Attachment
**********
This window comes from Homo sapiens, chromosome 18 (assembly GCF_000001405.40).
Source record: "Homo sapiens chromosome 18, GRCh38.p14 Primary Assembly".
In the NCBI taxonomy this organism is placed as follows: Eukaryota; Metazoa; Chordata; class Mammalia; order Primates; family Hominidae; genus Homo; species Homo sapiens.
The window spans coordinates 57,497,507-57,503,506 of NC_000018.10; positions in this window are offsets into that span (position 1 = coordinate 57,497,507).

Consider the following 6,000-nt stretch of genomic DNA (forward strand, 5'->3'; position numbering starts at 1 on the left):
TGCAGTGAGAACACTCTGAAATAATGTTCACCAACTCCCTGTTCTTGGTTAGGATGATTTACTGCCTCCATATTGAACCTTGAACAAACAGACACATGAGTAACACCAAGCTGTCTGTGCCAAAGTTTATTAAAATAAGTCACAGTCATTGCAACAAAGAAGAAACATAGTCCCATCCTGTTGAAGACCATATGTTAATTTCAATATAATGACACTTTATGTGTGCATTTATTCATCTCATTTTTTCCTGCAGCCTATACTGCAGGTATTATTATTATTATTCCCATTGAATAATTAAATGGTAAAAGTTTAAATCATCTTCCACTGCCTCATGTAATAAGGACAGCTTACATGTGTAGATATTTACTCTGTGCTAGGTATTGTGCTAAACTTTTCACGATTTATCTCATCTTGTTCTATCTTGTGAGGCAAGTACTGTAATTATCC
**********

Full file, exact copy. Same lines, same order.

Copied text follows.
This window comes from Homo sapiens, chromosome 18 (assembly GCF_000001405.40).
Source record: "Homo sapiens chromosome 18, GRCh38.p14 Primary Assembly".
In the NCBI taxonomy this organism is placed as follows: Eukaryota; Metazoa; Chordata; class Mammalia; order Primates; family Hominidae; genus Homo; species Homo sapiens.
The window spans coordinates 57,497,507-57,503,506 of NC_000018.10; positions in this window are offsets into that span (position 1 = coordinate 57,497,507).

Consider the following 6,000-nt stretch of genomic DNA (forward strand, 5'->3'; position numbering starts at 1 on the left):
TGCAGTGAGAACACTCTGAAATAATGTTCACCAACTCCCTGTTCTTGGTTAGGATGATTTACTGCCTCCATATTGAACCTTGAACAAACAGACACATGAGTAACACCAAGCTGTCTGTGCCAAAGTTTATTAAAATAAGTCACAGTCATTGCAACAAAGAAGAAACATAGTCCCATCCTGTTGAAGACCATATGTTAATTTCAATATAATGACACTTTATGTGTGCATTTATTCATCTCATTTTTTCCTGCAGCCTATACTGCAGGTATTATTATTATTATTCCCATTGAATAATTAAATGGTAAAAGTTTAAATCATCTTCCACTGCCTCATGTAATAAGGACAGCTTACATGTGTAGATATTTACTCTGTGCTAGGTATTGTGCTAAACTTTTCACGATTTATCTCATCTTGTTCTATCTTGTGAGGCAAGTACTGTAATTATCC